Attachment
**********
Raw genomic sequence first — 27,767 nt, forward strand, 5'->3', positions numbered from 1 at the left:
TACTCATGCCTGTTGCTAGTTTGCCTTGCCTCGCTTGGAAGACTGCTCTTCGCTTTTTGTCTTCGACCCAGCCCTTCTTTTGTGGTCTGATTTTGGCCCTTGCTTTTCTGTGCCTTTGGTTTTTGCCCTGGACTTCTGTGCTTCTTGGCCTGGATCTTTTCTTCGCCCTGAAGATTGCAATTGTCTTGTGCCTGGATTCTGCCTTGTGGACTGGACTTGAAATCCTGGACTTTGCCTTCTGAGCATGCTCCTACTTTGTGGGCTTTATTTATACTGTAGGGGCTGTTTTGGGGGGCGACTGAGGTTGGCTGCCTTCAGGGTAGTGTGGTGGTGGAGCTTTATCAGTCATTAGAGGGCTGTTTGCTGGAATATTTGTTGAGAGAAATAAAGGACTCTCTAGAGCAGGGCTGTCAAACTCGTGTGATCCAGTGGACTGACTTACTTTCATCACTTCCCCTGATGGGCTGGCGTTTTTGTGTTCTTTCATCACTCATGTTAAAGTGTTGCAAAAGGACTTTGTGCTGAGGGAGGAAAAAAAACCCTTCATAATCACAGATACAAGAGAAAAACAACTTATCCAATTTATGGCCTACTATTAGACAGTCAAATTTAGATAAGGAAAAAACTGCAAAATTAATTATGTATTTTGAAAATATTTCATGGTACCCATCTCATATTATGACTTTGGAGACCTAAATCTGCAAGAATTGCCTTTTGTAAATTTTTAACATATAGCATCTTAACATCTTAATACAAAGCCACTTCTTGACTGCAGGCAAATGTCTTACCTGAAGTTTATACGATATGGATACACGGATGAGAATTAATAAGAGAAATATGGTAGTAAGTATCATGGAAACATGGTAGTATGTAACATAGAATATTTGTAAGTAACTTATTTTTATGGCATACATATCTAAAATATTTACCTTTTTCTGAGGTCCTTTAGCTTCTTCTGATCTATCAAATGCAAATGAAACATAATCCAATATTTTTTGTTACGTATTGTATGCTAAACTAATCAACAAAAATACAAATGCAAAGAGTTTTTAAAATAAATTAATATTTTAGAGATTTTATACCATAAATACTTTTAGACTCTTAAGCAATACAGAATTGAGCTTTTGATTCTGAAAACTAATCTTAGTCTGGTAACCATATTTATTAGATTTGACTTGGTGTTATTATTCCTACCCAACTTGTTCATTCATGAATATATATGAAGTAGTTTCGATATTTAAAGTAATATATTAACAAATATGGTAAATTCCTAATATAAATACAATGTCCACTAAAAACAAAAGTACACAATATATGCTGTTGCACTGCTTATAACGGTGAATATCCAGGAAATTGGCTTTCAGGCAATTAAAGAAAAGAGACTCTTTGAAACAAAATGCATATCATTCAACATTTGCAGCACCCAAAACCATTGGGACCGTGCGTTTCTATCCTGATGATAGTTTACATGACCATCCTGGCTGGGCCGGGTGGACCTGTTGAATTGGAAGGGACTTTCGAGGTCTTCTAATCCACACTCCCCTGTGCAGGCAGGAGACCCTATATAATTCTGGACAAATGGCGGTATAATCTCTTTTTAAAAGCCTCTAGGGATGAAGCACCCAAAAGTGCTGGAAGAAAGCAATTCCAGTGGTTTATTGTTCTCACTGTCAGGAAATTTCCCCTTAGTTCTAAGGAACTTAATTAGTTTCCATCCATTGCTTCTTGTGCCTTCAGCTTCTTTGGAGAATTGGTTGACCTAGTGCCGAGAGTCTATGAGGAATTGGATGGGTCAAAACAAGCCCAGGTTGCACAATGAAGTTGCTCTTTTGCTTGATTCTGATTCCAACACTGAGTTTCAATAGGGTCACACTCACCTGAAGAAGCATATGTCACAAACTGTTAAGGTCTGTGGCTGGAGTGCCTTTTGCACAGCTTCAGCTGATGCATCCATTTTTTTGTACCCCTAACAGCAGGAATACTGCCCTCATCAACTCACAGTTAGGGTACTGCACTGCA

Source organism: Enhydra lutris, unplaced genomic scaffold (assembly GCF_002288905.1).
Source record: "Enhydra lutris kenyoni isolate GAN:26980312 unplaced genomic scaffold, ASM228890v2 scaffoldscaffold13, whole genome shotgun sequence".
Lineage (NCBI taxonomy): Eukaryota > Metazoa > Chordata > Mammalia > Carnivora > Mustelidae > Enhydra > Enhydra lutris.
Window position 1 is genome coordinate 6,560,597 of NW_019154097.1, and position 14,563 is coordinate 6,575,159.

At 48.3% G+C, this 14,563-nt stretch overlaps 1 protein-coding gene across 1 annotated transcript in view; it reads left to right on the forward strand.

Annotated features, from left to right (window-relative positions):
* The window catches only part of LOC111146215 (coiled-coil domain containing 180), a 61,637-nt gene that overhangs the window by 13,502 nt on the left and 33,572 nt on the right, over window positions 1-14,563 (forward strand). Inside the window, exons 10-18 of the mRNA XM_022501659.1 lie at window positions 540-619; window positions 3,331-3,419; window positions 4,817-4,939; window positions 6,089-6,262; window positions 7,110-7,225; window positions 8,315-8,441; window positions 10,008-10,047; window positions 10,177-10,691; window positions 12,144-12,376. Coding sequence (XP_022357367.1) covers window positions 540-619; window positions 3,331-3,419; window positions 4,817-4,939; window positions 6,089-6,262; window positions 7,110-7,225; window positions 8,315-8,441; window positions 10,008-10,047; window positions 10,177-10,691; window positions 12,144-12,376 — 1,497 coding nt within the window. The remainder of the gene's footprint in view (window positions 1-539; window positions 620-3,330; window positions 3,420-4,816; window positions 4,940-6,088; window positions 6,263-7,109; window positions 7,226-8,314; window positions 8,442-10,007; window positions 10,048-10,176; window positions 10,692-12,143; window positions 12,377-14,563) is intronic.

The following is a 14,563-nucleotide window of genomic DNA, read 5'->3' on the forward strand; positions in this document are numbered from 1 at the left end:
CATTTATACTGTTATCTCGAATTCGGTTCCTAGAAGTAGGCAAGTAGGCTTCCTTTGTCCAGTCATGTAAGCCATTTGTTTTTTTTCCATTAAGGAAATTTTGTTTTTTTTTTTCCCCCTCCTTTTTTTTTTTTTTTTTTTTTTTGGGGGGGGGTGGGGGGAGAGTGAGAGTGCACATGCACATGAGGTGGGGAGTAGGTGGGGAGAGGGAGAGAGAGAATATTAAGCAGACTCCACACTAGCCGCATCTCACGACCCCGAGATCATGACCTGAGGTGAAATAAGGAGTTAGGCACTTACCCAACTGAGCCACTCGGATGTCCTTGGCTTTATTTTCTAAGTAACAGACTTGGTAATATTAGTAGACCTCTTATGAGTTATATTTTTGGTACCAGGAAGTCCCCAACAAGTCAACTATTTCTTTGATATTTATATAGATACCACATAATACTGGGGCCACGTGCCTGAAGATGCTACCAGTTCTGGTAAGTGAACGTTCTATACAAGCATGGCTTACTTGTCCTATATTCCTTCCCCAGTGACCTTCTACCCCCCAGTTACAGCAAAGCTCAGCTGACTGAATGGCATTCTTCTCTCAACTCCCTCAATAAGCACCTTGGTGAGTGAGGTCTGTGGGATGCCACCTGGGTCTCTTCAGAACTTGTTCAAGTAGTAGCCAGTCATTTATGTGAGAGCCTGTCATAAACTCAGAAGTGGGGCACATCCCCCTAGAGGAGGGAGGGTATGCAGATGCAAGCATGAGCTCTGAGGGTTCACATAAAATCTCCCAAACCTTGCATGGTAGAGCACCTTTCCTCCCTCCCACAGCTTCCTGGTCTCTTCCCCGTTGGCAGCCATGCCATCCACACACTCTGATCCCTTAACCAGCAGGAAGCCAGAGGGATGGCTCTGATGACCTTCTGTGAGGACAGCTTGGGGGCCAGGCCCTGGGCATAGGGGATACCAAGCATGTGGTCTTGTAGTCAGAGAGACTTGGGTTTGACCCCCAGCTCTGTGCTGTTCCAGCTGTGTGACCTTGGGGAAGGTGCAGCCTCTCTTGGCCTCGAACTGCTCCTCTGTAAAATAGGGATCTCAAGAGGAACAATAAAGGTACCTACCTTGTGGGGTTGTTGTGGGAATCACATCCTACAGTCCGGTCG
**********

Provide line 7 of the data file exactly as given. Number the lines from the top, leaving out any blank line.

At 48.3% G+C, this 14,563-nt stretch overlaps 1 protein-coding gene across 1 annotated transcript in view; it reads left to right on the forward strand.